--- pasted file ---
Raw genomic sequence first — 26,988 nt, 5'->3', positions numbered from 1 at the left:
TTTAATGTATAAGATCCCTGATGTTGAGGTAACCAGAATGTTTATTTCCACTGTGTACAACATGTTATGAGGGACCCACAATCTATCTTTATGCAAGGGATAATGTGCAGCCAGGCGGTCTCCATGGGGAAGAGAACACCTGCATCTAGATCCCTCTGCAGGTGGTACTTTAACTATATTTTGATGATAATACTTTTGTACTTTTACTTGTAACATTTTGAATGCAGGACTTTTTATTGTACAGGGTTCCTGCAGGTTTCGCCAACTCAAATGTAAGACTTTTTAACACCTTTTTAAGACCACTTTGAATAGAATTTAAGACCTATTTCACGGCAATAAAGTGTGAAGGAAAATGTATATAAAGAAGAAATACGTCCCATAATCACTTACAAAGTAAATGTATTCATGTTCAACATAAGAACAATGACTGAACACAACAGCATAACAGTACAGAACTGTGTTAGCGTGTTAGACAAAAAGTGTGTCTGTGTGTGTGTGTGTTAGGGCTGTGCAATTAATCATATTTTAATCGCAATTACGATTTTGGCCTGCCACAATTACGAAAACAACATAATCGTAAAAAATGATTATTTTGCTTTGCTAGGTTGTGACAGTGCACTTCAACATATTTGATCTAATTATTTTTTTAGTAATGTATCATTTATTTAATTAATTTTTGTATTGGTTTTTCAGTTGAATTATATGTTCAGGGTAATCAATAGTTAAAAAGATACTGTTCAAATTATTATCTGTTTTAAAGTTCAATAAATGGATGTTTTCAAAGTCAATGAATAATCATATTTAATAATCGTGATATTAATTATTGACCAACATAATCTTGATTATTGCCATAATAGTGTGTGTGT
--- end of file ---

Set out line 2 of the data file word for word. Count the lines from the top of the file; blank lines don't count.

TTTAATGTATAAGATCCCTGATGTTGAGGTAACCAGAATGTTTATTTCCACTGTGTACAACATGTTATGAGGGACCCACAATCTATCTTTATGCAAGGGATAATGTGCAGCCAGGCGGTCTCCATGGGGAAGAGAACACCTGCATCTAGATCCCTCTGCAGGTGGTACTTTAACTATATTTTGATGATAATACTTTTGTACTTTTACTTGTAACATTTTGAATGCAGGACTTTTTATTGTACAGGGTTCCTGCAGGTTTCGCCAACTCAAATGTAAGACTTTTTAACACCTTTTTAAGACCACTTTGAATAGAATTTAAGACCTATTTCACGGCAATAAAGTGTGAAGGAAAATGTATATAAAGAAGAAATACGTCCCATAATCACTTACAAAGTAAATGTATTCATGTTCAACATAAGAACAATGACTGAACACAACAGCATAACAGTACAGAACTGTGTTAGCGTGTTAGACAAAAAGTGTGTCTGTGTGTGTGTGTGTTAGGGCTGTGCAATTAATCATATTTTAATCGCAATTACGATTTTGGCCTGCCACAATTACGAAAACAACATAATCGTAAAAAATGATTATTTTGCTTTGCTAGGTTGTGACAGTGCACTTCAACATATTTGATCTAATTATTTTTTTAGTAATGTATCATTTATTTAATTAATTTTTGTATTGGTTTTTCAGTTGAATTATATGTTCAGGGTAATCAATAGTTAAAAAGATACTGTTCAAATTATTATCTGTTTTAAAGTTCAATAAATGGATGTTTTCAAAGTCAATGAATAATCATATTTAATAATCGTGATATTAATTATTGACCAACATAATCTTGATTATTGCCATAATAGTGTGTGTGT